Scanned images from original Harper’s Weekly, Robert Schwemmer Maritime Library.
NOAA archaeologists have discovered the battered hulls of two 1800s whaling ships nearly 144 years after they and 31 others sank off the Arctic coast of Alaska in one of the planet's most unexplored ocean regions.
Abandonment of the whalers in the Arctic Ocean, September 1871, including the George, Gayhead, and Concordia.
Scanned from the original Harper’s Weekly 1871, courtesy of Robert Schwemmer Maritime Library.
The shipwrecks, and parts of other ships, that were found are most likely the remains of 33 ships trapped by pack ice close to the Alaskan Arctic shore in September 1871.
The whaling captains had counted on a wind shift from the east to drive the ice out to sea as it had always done in years past.
The ships were destroyed in a matter of weeks, leaving more than 1,200 whalers stranded at the top of the world until they could be rescued by seven ships of the fleet standing by about 80 miles to the south in open water off Icy Cape.
No one died in the incident but it is cited as one of the major causes of the demise of commercial whaling in the United States.
This map shows the area that was surveyed during the Search for the Lost Whaling Fleets expedition. Image courtesy of M. Lawrence/NOAA.
With less ice in the Arctic as a result of climate change, archaeologists now have more access to potential shipwreck sites than ever before.
In September, a team of archaeologists from the Maritime Heritage Program in NOAA's Office of National Marine Sanctuaries scoured a 30-mile stretch of coastline in the nearshore waters of the Chukchi Sea, near Wainwright, Alaska.
Previous searches for the ships had found traces of gear salvaged from the wrecks by the local Inupiat people, as well as scattered timbers stranded high on the isolated beaches that stretch from Wainwright to Point Franklin.
The shipwreck remains located off Point Franklin represent 19th century wooden ship construction. The wood frames are likely from the lower portion of the vessel near the turn of the bilge.
The wooden pegs, seen here on a section of ship hull, are known as treenails and were used to fasten pieces of wood together, and in this case they were used to attach the exterior hull planking or interior ceiling planks.
Image courtesy of Robert Schwemmer/NOAA .
Using state-of-the-art sonar and sensing technology, the NOAA team was able to plot the "magnetic signature" of the two wrecks, including the outline of their flattened hulls.
The wreck site also revealed anchors, fasteners, ballast and brick-lined pots used to render whale blubber into oil.
"Earlier research by a number of scholars suggested that some of the ships that were crushed and sunk might still be on the seabed," said Brad Barr, NOAA archaeologist and project co-director.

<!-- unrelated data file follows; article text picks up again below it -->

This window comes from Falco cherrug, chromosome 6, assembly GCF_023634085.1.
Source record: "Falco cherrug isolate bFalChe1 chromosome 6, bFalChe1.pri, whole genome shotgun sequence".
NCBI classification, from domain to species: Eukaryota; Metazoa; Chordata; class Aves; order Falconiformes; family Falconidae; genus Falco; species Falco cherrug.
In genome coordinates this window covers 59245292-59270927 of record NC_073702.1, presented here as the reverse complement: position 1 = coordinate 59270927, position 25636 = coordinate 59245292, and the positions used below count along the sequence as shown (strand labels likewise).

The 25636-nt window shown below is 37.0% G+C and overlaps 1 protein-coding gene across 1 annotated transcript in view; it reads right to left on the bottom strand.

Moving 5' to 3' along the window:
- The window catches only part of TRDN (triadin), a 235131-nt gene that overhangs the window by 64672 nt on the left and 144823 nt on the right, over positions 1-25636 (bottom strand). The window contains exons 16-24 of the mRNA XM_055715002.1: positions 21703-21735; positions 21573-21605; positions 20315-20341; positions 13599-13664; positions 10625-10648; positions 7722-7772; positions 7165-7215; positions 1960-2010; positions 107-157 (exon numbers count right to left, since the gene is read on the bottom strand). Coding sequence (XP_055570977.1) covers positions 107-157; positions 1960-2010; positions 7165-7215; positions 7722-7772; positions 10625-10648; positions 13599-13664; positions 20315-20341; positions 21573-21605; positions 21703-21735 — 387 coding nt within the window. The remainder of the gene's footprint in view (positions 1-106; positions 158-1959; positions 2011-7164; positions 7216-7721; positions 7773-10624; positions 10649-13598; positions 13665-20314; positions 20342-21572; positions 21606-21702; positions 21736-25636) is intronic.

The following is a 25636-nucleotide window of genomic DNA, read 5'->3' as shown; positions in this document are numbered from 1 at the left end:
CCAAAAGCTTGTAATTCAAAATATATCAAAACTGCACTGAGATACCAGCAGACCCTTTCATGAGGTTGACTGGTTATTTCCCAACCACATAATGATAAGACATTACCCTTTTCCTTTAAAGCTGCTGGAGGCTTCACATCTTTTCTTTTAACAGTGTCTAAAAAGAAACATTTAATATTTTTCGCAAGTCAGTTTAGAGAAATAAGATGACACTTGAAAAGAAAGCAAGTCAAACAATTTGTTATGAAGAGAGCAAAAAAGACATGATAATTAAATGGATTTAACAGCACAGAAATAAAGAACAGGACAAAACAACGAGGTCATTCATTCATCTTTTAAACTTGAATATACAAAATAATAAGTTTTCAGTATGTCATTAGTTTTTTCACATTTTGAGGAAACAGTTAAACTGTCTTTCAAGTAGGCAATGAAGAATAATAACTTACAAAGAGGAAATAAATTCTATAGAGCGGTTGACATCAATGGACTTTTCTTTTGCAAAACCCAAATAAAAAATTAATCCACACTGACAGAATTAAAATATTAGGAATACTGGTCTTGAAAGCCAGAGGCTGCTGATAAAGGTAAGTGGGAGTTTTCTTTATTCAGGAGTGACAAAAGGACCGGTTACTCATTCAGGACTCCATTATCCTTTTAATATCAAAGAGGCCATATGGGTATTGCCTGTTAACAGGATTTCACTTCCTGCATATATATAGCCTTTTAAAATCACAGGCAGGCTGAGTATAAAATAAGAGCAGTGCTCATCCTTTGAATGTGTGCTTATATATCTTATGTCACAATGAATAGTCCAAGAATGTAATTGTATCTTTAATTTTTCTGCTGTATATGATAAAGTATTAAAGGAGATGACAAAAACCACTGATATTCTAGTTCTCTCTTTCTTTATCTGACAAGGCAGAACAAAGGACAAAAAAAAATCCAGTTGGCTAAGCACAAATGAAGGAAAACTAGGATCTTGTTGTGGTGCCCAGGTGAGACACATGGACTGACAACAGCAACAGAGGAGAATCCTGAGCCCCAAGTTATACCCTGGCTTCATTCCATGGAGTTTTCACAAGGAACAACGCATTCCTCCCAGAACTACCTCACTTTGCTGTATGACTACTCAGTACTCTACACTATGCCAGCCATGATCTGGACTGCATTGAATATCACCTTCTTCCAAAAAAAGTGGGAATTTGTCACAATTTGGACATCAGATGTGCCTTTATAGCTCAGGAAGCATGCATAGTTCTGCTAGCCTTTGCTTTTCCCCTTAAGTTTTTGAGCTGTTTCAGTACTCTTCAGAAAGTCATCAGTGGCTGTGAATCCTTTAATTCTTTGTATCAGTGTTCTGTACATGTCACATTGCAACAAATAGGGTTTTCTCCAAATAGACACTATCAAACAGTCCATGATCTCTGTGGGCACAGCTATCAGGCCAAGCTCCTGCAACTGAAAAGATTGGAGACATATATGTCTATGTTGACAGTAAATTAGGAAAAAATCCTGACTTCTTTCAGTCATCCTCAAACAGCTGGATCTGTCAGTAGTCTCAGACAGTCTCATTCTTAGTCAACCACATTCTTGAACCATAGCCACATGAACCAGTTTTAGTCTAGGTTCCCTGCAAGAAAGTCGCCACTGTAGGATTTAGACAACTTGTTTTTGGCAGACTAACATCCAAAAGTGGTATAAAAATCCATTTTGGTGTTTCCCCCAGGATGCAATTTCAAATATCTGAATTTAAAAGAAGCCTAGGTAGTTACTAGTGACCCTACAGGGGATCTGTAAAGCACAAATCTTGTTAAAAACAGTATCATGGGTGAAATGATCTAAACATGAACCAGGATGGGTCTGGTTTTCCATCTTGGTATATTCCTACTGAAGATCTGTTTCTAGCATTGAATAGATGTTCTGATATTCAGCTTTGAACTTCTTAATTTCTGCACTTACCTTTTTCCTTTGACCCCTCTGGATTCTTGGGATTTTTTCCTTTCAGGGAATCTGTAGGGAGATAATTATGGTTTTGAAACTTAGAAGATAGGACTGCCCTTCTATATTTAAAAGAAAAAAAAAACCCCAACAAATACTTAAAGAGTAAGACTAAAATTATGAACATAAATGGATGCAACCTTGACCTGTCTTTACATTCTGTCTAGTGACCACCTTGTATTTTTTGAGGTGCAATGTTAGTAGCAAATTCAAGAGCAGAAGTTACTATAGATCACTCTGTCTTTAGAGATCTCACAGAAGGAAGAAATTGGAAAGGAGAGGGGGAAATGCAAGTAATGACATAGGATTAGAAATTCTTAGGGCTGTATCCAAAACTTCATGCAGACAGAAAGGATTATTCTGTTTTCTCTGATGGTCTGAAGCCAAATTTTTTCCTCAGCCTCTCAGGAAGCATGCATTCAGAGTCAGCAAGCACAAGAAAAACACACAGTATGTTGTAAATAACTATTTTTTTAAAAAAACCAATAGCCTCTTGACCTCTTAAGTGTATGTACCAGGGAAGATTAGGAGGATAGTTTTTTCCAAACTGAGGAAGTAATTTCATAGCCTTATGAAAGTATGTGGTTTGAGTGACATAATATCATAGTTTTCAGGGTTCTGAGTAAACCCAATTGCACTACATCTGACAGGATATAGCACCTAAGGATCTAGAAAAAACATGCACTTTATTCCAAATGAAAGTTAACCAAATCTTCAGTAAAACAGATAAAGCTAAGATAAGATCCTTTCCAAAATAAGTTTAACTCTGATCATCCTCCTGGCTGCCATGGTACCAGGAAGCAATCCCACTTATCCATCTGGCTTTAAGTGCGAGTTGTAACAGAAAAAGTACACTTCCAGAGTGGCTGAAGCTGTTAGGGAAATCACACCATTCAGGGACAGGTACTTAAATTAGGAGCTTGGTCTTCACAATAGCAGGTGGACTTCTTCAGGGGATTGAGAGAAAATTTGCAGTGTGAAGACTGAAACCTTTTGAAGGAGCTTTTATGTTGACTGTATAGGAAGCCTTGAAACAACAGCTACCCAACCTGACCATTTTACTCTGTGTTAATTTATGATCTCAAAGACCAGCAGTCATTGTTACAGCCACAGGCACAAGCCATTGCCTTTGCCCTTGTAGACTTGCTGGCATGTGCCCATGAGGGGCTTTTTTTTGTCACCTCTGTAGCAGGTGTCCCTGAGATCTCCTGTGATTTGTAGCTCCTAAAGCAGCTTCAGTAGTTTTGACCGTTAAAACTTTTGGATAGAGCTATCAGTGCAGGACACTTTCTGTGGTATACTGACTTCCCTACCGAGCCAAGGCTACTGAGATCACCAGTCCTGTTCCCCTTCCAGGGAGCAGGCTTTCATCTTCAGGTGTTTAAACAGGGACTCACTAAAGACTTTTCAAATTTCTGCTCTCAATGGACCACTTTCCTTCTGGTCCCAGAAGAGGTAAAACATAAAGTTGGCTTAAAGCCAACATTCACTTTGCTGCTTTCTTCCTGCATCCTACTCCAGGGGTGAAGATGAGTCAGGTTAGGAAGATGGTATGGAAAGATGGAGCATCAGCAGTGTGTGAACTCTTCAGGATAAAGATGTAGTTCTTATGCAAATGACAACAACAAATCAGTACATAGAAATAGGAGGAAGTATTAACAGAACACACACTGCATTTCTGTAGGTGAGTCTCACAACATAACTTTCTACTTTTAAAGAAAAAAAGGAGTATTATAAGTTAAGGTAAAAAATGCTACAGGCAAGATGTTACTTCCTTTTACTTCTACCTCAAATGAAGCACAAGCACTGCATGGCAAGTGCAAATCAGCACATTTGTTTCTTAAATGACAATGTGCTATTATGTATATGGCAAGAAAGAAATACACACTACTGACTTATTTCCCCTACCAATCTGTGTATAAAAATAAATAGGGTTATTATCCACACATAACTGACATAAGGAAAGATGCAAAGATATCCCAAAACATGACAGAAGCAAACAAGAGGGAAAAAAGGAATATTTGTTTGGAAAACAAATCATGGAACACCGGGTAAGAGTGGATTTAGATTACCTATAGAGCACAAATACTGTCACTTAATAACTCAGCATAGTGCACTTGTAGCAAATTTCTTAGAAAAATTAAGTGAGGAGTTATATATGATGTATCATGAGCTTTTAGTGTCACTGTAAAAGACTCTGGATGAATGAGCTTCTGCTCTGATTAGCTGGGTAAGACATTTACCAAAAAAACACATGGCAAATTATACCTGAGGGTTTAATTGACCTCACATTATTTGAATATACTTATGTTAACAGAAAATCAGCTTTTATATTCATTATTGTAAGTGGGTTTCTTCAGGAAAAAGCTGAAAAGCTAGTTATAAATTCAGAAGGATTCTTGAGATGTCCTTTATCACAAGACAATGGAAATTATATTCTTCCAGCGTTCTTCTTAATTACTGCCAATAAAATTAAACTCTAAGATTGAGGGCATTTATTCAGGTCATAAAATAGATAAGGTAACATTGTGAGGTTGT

"But until now, no one had found definitive proof of any of the lost fleet beneath the water. This exploration provides an opportunity to write the last chapter of this important story of American maritime heritage and also bear witness to some of the impacts of a warming climate on the region's environmental and cultural landscape, including diminishing sea ice and melting permafrost."
James Delgado, maritime heritage director for NOAA's Office of National Marine Sanctuaries, said he believes the wrecks were pressed against a submerged sand bar that rests about 100 yards from shore.
Working from first-hand accounts of the loss of the fleet, he said the ice opened the hulls to the sea and tore away the upper portions of the ships, scattering their timbers on the beach, while the lower hulls, weighted down with ballast, and in some cases still anchored, stayed in place against the sand bar.
"Usually, the Arctic does not destroy ships if there is a natural obstacle like a sand bar, large rocks or a sheltered cove to partially divert the force of tons of ice," Delgado said.
Abandonment of the whalers in the Arctic Ocean, September 1871, including the Monticello, Kohoa, Eugenia, Julian, Awashonks Thom Dickason, Minerva, Wm. Rotch, Victoria, and Mary.
Wainwright Inlet is in the background.
Courtesy of Ted and Ellie Congdon, Huntington Library.
On Sept. 12, 1871, the captains of the 33 whaling ships caught in the ice convened aboard the Champion to consider their options for saving the 1,219 officers, crew, and in some cases, families, from their fate.
Although, their situation was dire, there was some small glimmer of hope for rescue by seven nearby ships.
However, to save such a large party, the rescuing whale ships had to jettison their precious cargoes of whale oil, bone and their expensive whaling gear to make room for the survivors.
The rescue ships were able to sail safely out of the Arctic and back to Honolulu, where hundreds of native Hawaiian whalers aboard the stranded vessels lived, while others sailed on to San Francisco, New Bedford and other cities.